December 21, 2023
Logistics Rewired Webinar Recap: Navigating the Suez Canal Situation
Recent drone and missile attacks on commercial ships, including container ships in the Red Sea and Bab-el-Mandeb strait, have prompted global ocean carriers to take precautions to protect the safety of crew members.
The strikes are targeting one of the world's busiest routes for fuel and container shipments, impacting the Bab-el-Mandeb strait, which is crucial for vessels traveling to and from the Suez Canal. All major ocean carriers have advised they will pause or divert vessels headed toward the Suez Canal.
On December 20, 2023, industry experts from Flexport came together on a webinar with Lars Jensen, CEO and Partner of Vespucci Maritime, to discuss current updates to the Suez Canal situation and what shippers can do to navigate the waters.
Below are the top three highlights shared:
1. Drought and missile attacks have hindered the world’s two most important shipping canals
The ongoing Israel-Hamas & Yemen Conflict, coupled with an ongoing drought in the Panama Canal, has brought severe stress onto the major choke points of shipping routes.
The Panama Canal makes up 8% of global cargo transits (excluding Intra-Asia) and drought conditions have led to slot and weight restrictions and diversions to the Suez Canal. However, with the recent vessel attacks on ships traveling through the Suez Canal, all major container carriers are being forced to divert vessels to the Cape of Good Hope instead. Despite being able to sail at higher speeds around the Cape of Good Hope, sailing around South Africa frequently presents windy conditions and congestion that may force vessels to slow down.
2. Carriers are facing transit time extensions as vessels are being re-routed via the Cape of Good Hope
As of December 20, carriers have diverted 170 vessels south of Africa and about 35 have paused their journey altogether. This is causing major delays for most current shipments, but transit time extensions are even more extreme for vessels already in the Mediterranean, the Gulf of Aden, and vessels previously diverted from the Panama Canal bound for the U.S. East Coast. Future departures are also expected to face longer transit times for routes between Asia and Europe and Asia and the U.S. East Coast.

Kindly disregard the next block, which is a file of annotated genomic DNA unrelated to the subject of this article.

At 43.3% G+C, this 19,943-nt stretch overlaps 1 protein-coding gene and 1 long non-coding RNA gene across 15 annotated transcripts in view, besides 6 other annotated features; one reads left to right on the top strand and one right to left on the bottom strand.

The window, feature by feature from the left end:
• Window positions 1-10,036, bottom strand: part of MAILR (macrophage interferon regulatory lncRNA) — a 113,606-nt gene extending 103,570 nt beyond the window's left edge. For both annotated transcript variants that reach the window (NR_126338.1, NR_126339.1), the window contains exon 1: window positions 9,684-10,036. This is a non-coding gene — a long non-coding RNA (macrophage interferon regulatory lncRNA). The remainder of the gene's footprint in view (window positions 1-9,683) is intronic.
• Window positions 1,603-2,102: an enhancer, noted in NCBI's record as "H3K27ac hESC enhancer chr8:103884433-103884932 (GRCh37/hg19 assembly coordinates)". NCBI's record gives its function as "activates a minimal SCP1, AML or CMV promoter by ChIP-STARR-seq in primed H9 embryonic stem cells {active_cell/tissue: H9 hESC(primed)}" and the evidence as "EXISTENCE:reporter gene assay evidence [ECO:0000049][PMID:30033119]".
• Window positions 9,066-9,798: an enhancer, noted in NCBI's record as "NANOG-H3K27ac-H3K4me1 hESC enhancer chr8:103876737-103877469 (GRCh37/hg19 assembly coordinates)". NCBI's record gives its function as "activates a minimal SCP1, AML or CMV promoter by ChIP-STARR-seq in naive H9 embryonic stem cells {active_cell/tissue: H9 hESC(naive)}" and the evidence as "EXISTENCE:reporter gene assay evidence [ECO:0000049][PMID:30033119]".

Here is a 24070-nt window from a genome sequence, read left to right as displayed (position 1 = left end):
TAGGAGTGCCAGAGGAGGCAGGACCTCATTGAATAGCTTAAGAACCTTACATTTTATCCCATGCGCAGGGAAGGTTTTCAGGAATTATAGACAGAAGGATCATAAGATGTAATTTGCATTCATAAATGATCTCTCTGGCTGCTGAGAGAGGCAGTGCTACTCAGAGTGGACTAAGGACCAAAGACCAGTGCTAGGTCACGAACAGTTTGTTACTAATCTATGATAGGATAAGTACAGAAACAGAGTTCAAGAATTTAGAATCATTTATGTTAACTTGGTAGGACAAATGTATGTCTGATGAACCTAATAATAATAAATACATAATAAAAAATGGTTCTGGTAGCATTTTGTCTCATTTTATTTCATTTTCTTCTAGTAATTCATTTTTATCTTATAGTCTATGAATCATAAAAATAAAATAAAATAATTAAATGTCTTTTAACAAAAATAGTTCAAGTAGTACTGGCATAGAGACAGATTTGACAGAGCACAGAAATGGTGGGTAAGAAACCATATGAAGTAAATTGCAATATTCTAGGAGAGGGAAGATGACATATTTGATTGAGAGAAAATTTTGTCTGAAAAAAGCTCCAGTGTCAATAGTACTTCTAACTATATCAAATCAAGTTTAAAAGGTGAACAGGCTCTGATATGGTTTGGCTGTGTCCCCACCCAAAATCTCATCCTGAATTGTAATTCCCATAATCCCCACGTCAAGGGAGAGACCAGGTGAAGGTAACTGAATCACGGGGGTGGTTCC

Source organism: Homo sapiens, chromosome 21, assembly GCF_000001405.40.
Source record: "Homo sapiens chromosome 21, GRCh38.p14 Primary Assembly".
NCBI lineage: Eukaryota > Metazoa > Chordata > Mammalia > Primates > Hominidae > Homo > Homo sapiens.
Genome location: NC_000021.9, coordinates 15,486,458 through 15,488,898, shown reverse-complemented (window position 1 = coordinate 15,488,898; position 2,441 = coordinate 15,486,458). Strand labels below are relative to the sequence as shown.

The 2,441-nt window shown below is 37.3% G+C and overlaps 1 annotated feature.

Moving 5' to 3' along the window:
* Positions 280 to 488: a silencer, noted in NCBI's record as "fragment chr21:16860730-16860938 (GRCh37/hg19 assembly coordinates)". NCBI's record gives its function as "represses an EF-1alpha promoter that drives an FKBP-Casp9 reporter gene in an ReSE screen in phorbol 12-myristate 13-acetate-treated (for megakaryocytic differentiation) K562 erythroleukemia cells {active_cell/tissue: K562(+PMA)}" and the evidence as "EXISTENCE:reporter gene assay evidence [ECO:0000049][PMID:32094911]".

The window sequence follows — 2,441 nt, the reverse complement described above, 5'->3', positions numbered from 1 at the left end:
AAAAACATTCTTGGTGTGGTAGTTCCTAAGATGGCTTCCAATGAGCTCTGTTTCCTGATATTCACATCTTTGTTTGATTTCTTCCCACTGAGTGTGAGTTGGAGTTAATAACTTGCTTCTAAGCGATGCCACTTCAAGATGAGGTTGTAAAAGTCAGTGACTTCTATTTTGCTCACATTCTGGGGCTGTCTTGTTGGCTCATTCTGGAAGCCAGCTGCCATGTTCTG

3. There are still significant unknowns in the situation
Despite a lot of new information released each day regarding the current Suez Canal situation, there are still several unknowns, including but not limited to:
- How long the situation will last
- Future force majeure declarations
- Equipment imbalance extremity
- Multinational military security plan
- Future Panama Canal rainfall
This Suez Canal situation directly coincides with the Lunar New Year peak, which means that we are going to see a tighter supply and demand balance than what we've seen this year. But with the potential for demand to surpass effective capacity before the Lunar New Year, the key question becomes ‘What will demand look like after mid-February?’
What Shippers Can Do to Navigate These Waters
While there are a few reactionary steps you can take to prepare your future supply chain, such as incorporating additional lead time into inventory planning, booking cargo 4-6 weeks before planned departure to secure capacity, or using premium services like space guarantees or expedited services, the best approach is to talk directly to your logistics provider.
Flexport helps customers stay in control of their shipments directly in the Flexport Platform with real-time updates on individual shipments via our new Suez Canal visibility feature. To learn more about this interactive map, watch the ‘Logistics Rewired: Navigating the Suez Canal Fallout’ webinar on demand here.
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